2. Overall, the data show that engagement in TVET and other forms of employment-related trainings has a positive impact on the prospects of finding employment and labour market integration. Beneficiaries of these programmes reported income generation, ability to find work and provide for themselves and their families, thanks to their involvement in the interventions.
  3. TVET and other employability-related interventions in the HoA also show an increase in young people’s engagement in the community and enhance their self-perception, in addition to providing economic benefits. TVET and employability programmes, especially when combined with life skills and other ‘soft’ training, tend to produce several non-material benefits for participants. Trainees and graduates report increases in levels of self-confidence, self-esteem and a positive influence of the training on their standing in the community. As these programmes also bring together diverse groups of youth who may or may not have the opportunity to interact on a regular basis, they also positively influence socialisation and intergroup behaviours.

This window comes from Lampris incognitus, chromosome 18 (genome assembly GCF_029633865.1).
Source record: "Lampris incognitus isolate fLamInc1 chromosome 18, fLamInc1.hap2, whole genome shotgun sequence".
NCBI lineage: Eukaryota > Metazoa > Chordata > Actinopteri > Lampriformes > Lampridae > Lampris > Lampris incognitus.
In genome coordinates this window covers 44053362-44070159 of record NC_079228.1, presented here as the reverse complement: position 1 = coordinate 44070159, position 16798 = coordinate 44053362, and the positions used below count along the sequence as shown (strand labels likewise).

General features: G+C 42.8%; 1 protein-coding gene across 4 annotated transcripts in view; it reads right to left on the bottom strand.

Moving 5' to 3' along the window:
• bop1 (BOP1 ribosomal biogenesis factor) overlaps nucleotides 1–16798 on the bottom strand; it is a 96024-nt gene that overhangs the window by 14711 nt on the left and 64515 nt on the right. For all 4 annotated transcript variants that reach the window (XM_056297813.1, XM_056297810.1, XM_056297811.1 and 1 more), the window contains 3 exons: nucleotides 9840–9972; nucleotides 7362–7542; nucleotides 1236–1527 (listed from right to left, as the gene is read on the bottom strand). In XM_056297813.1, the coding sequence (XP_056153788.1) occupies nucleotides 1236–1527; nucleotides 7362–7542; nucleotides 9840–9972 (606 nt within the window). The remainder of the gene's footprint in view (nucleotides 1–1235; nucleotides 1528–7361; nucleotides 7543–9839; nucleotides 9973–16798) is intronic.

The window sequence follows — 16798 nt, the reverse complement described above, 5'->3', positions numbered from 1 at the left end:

4. Despite these successes, key informants expressed uncertainty about the prospects of beneficiaries acquiring satisfactory employment opportunities, as trainings do not guarantee employment. Although the programmes provide several non-financial contributions, such as a positive influence on youth self-esteem and confidence, the longer-term impact on propensity to engage in negative behaviours (including joining gangs and violent extremist groups) remains unclear.
  5. Due to the short-term nature of these projects and the lack of robust follow-up mechanisms, the long-term impact or sustainability remains uncertain. While several successes have been noted – in terms of the number of youth trained, number of businesses launched, number of youth who were employed/self-employed – evaluations of programmes tend to privilege output-level achievements rather than overall impact .
  6. TVET and employment programmes may also have unintended negative impacts. Those who are left out of these programmes, as a result of beneficiary targeting criteria, may become resentful of others benefiting from the programming and this may lead to incidents of conflict. There is also preliminary evidence of such training disturbing the status quo in some households by empowering women (financially); this has reportedly led to incidences of gender-based violence.